CRISIS IN SUDAN
UPDATE – EVOLVING CRISIS IN SUDAN As of 19 April 2023
Since armed clashes began on 15 April in Sudan’s capital, Khartoum, between the Sudan National Army (SUNA) and the paramilitary Rapid Support Forces (RSF), the security situation has deteriorated sharply, with violence spreading into eastern Sudan and the western province of Darfur. The already precarious democratic transition in Sudan is now buckling under the latest round of violence.
A 24-hour humanitarian ceasefire due to commence on 18 April failed to take hold. On 19 April, the RSF announced a new 24-hour ceasefire, but it is not clear yet whether the army will agree to commit to a cessation of hostilities.
WHO Director Tedros stated that 300 killed and >2,600 injured as a result of clashes between 15-19 April, although casualties are likely being underreported with limited access to hospitals. There is a significant risk that the violence in Sudan may fuel instability in the wider region. The RSF faction is reportedly backed by the KSA and UAE, while the SUNA has Egypt’s backing. The UAE is reported to have purchased all of Sudan’s gold exports in the first half of 2022, worth $1.3 billion.
All Sudanese airports remain closed to civilian aircraft, with commercial aircraft targeted on the ground in Khartoum in recent days and both sides in possession of surface to air and air to air assets capable of misfire on commercial aircraft. It remains unclear currently whether the Sudanese Army or RSF are in control of Khartoum International Airport.
Sudan’s doctors’ union said 34 hospitals in the capital had either been forced to close or would have to shut soon due to a lack of electricity and water or because they have been damaged by gunfire or artillery. Water supplies have allegedly been cut with reserves in Khartoum reportedly dry as of 19 April 2023.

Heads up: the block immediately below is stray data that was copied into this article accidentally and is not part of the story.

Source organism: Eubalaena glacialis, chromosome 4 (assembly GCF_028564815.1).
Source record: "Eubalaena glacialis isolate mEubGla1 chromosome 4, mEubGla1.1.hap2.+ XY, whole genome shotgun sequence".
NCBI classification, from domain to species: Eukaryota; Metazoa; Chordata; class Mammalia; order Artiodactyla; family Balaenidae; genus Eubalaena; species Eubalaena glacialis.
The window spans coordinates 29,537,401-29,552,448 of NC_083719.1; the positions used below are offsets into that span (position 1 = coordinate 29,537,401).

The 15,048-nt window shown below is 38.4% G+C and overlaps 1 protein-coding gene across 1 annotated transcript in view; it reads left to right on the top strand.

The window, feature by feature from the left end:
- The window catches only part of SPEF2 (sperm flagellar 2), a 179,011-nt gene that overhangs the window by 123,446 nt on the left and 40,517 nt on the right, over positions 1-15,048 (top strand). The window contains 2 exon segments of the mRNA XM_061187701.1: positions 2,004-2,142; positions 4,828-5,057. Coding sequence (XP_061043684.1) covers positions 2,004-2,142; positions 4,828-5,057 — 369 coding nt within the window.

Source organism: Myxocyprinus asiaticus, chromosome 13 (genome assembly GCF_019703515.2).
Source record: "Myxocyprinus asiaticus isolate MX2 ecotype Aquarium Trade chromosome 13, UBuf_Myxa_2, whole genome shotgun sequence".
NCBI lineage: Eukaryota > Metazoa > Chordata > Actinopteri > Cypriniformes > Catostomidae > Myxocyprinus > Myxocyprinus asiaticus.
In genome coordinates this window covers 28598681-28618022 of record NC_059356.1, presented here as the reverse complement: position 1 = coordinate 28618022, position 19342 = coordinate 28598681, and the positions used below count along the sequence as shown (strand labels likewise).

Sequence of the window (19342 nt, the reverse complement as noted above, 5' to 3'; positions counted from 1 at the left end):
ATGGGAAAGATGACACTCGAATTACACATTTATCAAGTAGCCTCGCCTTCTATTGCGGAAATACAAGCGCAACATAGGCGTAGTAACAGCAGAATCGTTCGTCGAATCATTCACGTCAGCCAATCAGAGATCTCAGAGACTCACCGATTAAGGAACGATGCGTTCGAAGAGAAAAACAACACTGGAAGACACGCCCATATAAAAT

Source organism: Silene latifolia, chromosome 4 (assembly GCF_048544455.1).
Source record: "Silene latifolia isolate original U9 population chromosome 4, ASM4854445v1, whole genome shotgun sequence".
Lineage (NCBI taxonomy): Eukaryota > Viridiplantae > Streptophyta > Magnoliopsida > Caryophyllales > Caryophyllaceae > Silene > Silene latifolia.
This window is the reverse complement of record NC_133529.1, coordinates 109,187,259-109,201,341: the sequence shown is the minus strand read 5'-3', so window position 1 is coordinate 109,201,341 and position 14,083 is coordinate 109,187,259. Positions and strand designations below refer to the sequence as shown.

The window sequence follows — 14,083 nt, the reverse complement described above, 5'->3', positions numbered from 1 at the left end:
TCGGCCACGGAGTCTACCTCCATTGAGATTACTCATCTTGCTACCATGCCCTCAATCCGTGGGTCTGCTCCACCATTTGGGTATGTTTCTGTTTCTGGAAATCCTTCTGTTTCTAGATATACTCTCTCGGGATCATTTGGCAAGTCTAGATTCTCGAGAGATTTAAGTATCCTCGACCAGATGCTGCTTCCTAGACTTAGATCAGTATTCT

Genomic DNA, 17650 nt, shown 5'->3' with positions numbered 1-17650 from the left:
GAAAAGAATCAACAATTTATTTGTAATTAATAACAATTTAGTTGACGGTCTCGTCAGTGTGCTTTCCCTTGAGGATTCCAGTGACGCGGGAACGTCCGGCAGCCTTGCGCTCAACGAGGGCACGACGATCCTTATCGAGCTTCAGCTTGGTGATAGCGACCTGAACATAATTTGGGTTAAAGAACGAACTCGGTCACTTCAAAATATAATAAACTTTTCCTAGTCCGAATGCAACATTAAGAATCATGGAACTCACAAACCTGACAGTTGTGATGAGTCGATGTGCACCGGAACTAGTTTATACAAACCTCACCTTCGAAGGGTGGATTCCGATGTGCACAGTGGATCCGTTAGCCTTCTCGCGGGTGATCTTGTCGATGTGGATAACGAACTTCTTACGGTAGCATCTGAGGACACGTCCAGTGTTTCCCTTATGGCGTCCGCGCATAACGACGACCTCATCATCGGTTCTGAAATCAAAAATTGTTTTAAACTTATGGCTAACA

Who is behind the violence?
The current crisis follows months of deadlock over Sudan’s political process. Sudan has been without a functioning parliament since a popular uprising fuelled the military overthrow of strongman Omar al-Bashir after 30 years in 2019. Another military coup in 2021 overthrew a transitional civilian-military government tasked with shepherding the oil-rich North African country towards a democratic transition. The current cycle of violence was triggered by rivalry between Sudan’s two most powerful generals who once had links to al-Bashir. One is General Abdel Fattah Burhan, the country’s army chief and de facto leader since the 25 October 2021 coup d’état. The other is Burhan’s former ally General Mohammed Hamdan Dagalo, who leads the RSF, a paramilitary force that emerged out of brutal militias implicated in the atrocities during the Darfur conflict.
In December 2022, the armed forces and the RSF signed a preliminary deal with pro-democracy and civilian groups to reaffirm a joint commitment to the democratic transition process. The framework deal put Sudan on a two-year path to national elections. Negotiations were derailed as tensions grew between Burhan and Dagalo, mainly over how the RSF would be integrated into the military.